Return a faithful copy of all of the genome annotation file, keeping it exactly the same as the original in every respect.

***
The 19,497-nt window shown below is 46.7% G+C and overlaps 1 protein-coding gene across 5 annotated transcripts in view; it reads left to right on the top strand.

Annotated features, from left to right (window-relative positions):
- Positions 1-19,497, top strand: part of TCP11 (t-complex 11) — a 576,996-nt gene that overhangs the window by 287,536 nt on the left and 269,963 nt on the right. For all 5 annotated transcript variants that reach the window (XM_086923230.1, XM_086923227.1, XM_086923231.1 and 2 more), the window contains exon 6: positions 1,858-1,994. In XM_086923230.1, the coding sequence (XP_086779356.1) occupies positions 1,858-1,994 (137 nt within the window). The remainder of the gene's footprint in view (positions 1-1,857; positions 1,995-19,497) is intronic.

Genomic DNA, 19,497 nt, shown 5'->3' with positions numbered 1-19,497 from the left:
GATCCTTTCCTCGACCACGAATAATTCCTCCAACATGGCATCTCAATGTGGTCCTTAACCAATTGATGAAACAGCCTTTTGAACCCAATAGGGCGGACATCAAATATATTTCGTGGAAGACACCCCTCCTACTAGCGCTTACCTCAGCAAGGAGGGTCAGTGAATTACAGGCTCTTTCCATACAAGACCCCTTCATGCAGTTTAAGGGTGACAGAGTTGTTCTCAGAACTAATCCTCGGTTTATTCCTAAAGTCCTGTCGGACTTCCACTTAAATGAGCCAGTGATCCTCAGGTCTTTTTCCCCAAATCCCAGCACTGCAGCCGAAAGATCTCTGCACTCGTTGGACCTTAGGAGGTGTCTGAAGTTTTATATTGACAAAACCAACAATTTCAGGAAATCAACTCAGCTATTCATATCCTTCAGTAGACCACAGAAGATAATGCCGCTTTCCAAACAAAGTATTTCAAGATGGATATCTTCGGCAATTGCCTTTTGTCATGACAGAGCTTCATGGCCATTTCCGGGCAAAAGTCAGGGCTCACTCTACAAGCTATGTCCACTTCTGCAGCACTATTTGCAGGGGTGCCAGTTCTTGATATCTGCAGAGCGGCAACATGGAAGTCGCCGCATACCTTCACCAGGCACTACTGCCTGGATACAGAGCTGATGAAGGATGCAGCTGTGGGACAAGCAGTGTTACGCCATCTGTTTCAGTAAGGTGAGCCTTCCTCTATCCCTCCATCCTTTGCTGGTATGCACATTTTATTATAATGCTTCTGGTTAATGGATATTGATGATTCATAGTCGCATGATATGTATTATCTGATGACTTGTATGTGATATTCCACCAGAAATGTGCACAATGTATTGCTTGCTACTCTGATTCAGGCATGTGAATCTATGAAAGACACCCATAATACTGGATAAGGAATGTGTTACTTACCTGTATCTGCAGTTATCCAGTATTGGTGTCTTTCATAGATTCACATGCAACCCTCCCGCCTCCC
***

The 19,497-nt window shown below is 46.7% G+C and overlaps 1 protein-coding gene across 5 annotated transcripts in view; it reads left to right on the top strand.

Annotated features, from left to right (window-relative positions):
- Positions 1-19,497, top strand: part of TCP11 (t-complex 11) — a 576,996-nt gene that overhangs the window by 287,536 nt on the left and 269,963 nt on the right. For all 5 annotated transcript variants that reach the window (XM_086923230.1, XM_086923227.1, XM_086923231.1 and 2 more), the window contains exon 6: positions 1,858-1,994. In XM_086923230.1, the coding sequence (XP_086779356.1) occupies positions 1,858-1,994 (137 nt within the window). The remainder of the gene's footprint in view (positions 1-1,857; positions 1,995-19,497) is intronic.

Genomic DNA, 19,497 nt, shown 5'->3' with positions numbered 1-19,497 from the left:
GATCCTTTCCTCGACCACGAATAATTCCTCCAACATGGCATCTCAATGTGGTCCTTAACCAATTGATGAAACAGCCTTTTGAACCCAATAGGGCGGACATCAAATATATTTCGTGGAAGACACCCCTCCTACTAGCGCTTACCTCAGCAAGGAGGGTCAGTGAATTACAGGCTCTTTCCATACAAGACCCCTTCATGCAGTTTAAGGGTGACAGAGTTGTTCTCAGAACTAATCCTCGGTTTATTCCTAAAGTCCTGTCGGACTTCCACTTAAATGAGCCAGTGATCCTCAGGTCTTTTTCCCCAAATCCCAGCACTGCAGCCGAAAGATCTCTGCACTCGTTGGACCTTAGGAGGTGTCTGAAGTTTTATATTGACAAAACCAACAATTTCAGGAAATCAACTCAGCTATTCATATCCTTCAGTAGACCACAGAAGATAATGCCGCTTTCCAAACAAAGTATTTCAAGATGGATATCTTCGGCAATTGCCTTTTGTCATGACAGAGCTTCATGGCCATTTCCGGGCAAAAGTCAGGGCTCACTCTACAAGCTATGTCCACTTCTGCAGCACTATTTGCAGGGGTGCCAGTTCTTGATATCTGCAGAGCGGCAACATGGAAGTCGCCGCATACCTTCACCAGGCACTACTGCCTGGATACAGAGCTGATGAAGGATGCAGCTGTGGGACAAGCAGTGTTACGCCATCTGTTTCAGTAAGGTGAGCCTTCCTCTATCCCTCCATCCTTTGCTGGTATGCACATTTTATTATAATGCTTCTGGTTAATGGATATTGATGATTCATAGTCGCATGATATGTATTATCTGATGACTTGTATGTGATATTCCACCAGAAATGTGCACAATGTATTGCTTGCTACTCTGATTCAGGCATGTGAATCTATGAAAGACACCCATAATACTGGATAAGGAATGTGTTACTTACCTGTATCTGCAGTTATCCAGTATTGGTGTCTTTCATAGATTCACATGCAACCCTCCCGCCTCCC